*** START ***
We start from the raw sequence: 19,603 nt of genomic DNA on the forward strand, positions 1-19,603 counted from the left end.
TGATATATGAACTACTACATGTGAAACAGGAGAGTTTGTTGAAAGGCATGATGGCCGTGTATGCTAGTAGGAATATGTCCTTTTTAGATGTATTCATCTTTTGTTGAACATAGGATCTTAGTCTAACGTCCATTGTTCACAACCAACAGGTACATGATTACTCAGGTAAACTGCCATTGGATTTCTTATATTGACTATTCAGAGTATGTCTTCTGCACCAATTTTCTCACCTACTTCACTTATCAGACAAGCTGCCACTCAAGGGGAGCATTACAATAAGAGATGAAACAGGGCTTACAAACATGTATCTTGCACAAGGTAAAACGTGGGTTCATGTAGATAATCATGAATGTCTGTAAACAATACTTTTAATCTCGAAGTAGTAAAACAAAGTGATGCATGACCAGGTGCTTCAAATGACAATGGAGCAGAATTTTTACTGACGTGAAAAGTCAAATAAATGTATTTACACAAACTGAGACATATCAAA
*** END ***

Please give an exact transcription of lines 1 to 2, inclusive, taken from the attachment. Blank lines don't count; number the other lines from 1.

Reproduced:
We start from the raw sequence: 19,603 nt of genomic DNA on the forward strand, positions 1-19,603 counted from the left end.
TGATATATGAACTACTACATGTGAAACAGGAGAGTTTGTTGAAAGGCATGATGGCCGTGTATGCTAGTAGGAATATGTCCTTTTTAGATGTATTCATCTTTTGTTGAACATAGGATCTTAGTCTAACGTCCATTGTTCACAACCAACAGGTACATGATTACTCAGGTAAACTGCCATTGGATTTCTTATATTGACTATTCAGAGTATGTCTTCTGCACCAATTTTCTCACCTACTTCACTTATCAGACAAGCTGCCACTCAAGGGGAGCATTACAATAAGAGATGAAACAGGGCTTACAAACATGTATCTTGCACAAGGTAAAACGTGGGTTCATGTAGATAATCATGAATGTCTGTAAACAATACTTTTAATCTCGAAGTAGTAAAACAAAGTGATGCATGACCAGGTGCTTCAAATGACAATGGAGCAGAATTTTTACTGACGTGAAAAGTCAAATAAATGTATTTACACAAACTGAGACATATCAAA